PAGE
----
Unlike the Chinese capital, there is no nearby cheap and abundant source of steel that can be delivered on time to the required technical standards. Instead, all 6,700 tonnes are being smelted in Portugal, shipped across the Atlantic and down the Rio Negro. Only two of the three ships have arrived.
To lift these giant weights into place, the builders have also had to ship in heavy-duty cranes from China and the US. That can be difficult during even the dry season, when the waters of the Rio Negro are too low for container ships, which means equipment has to be flown in at even greater expense.
Budget holdups have added to delays. The roof of the stadium ought to have been put in place in March, but the structure is only 60 percent finished.
The local soccer club, Nacional, were supposed to be playing in the new stadium, but they are having to make do with a municipal ground with two open ends, missing floodlight bulbs and a hand-operated scoreboard with wonky numbers. Whether the team from Serie D — Brazil’s fourth division — are ready for a 43,000-capacity World Cup super-stadium is another concern. Matches in the Amazonas league attract an average crowd of 588 supporters.
Although they are the most popular team in an area greater than Britain, France, Germany and Italy combined, Nacional attract an average attendance similar to that of Burton Albion (who play in the fourth tier of English soccer). Most soccer fans in Manaus support southern glamor clubs, such as Flamengo, Botafogo, Corinthians and Santos.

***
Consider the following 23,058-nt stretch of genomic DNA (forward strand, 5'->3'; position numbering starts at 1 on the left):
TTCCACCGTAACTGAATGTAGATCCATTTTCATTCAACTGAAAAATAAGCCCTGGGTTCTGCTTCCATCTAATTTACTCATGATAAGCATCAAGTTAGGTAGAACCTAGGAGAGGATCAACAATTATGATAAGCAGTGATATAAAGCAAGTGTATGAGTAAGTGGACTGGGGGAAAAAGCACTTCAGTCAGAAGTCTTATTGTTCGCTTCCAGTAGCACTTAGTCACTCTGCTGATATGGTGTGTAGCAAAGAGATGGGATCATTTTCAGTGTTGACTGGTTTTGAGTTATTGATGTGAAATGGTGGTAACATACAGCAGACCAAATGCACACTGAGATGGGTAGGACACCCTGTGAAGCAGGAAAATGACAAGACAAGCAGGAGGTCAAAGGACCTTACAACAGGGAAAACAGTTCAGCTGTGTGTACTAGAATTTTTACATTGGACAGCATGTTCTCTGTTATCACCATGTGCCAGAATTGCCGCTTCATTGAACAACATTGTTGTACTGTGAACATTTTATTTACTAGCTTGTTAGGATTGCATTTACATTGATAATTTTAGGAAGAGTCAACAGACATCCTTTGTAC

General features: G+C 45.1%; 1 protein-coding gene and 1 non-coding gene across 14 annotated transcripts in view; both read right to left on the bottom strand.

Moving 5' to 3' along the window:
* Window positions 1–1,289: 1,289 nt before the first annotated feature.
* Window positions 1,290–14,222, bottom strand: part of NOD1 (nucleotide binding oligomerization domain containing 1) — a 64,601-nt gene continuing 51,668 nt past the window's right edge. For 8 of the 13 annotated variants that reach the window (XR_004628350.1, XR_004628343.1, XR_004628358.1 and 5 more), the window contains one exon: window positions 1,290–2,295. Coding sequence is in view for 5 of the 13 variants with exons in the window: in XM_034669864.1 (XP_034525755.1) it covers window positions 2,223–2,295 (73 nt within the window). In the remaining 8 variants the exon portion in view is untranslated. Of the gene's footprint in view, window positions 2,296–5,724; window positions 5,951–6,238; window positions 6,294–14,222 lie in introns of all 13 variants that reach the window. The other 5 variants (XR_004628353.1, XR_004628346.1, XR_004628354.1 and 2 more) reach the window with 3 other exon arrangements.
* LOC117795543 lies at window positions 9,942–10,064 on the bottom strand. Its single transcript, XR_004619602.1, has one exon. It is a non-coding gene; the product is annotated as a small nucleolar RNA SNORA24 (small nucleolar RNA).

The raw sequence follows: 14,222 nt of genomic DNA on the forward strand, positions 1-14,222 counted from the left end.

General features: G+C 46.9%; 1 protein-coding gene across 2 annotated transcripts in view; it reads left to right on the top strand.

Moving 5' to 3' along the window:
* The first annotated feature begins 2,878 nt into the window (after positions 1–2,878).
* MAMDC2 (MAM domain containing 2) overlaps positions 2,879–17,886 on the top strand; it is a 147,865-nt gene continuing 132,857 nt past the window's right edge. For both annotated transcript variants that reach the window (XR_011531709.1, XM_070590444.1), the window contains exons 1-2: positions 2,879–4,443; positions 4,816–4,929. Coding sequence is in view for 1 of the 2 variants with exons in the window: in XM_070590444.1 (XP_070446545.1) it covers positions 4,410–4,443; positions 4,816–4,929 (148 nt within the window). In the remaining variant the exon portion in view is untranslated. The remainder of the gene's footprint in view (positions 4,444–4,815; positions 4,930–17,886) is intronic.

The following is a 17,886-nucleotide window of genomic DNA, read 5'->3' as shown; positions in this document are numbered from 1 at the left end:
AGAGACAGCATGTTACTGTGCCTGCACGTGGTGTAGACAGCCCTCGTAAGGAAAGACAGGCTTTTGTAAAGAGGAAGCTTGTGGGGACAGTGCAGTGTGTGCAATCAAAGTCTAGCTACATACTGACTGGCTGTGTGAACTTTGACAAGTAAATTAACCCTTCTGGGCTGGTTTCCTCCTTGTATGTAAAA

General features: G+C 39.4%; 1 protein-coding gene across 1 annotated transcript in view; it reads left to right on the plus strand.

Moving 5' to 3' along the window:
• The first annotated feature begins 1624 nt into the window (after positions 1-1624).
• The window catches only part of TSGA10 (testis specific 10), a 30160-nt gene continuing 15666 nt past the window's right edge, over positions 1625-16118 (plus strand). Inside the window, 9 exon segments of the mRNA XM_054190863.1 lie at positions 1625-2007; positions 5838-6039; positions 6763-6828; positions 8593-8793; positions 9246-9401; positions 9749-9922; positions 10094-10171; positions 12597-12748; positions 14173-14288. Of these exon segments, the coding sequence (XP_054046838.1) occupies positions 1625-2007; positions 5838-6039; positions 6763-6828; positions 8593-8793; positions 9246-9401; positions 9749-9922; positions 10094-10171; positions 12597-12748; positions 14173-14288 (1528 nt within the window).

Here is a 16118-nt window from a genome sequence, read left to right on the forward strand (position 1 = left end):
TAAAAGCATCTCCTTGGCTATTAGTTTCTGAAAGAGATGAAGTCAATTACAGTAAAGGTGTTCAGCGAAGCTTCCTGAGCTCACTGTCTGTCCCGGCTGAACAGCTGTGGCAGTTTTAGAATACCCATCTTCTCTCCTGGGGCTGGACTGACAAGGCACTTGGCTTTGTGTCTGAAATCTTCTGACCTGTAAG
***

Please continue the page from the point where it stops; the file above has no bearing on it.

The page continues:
“Everyone in Brazil is critical of Manaus’ World Cup plans because they say the stadium will never be used. We might not fill it, but we won’t let it go to waste,” said Matheus Augusto, a devoted 19-year-old Nacional supporter. “I think more fans will come when we have a new stadium.”
Manaus is far from alone in having a mega-stadium and a minor team. In Brasilia, the 70,000-seat, US$495 million Mane Garrincha opened last week, but the capital’s teams rarely attracts more than a few hundred fans. The lower-division sides in Cuiaba will also struggle to fill even a fraction of the 47,000-capacity Arena Pantanal, another delayed construction project.
The World Cup will raise the international profile of Manaus and accelerate infrastructure improvements (the city claims investment of more than 5 billion reais on an airport upgrade, better connections to the national grid, improved transport and a 4G wireless network).
The government justifies the expense of stadiums in such far-flung places on the grounds of redistribution, in line with its aim to reduce inequality between north and south, black and white, poor and rich. Critics smell corruption — a longstanding problem in Brazil.
Soccer-star-turned-politician Romario said the venues at Manaus, Brasilia, Cuiaba and Natal are unlikely to survive beyond the World Cup.
“Maybe they’ll stage concerts at those stadiums a few times a month, but that aside, they’re a joke,” Romario said.
For the outside world, such debates may seen irrelevant. After all, it will be Brazilian taxpayers who bear the brunt of the costs, while FIFA rakes in the income from what looks likely to be the most lucrative World Cup ever.
However, the distances between venues, and cost of domestic flights and hotels, will make next year’s World Cup extremely expensive for visiting fans. Manaus may be off the beaten track, but not many venues can offer the post-match option of jungle tours, tribal dancing or swimming with pink boto dolphins.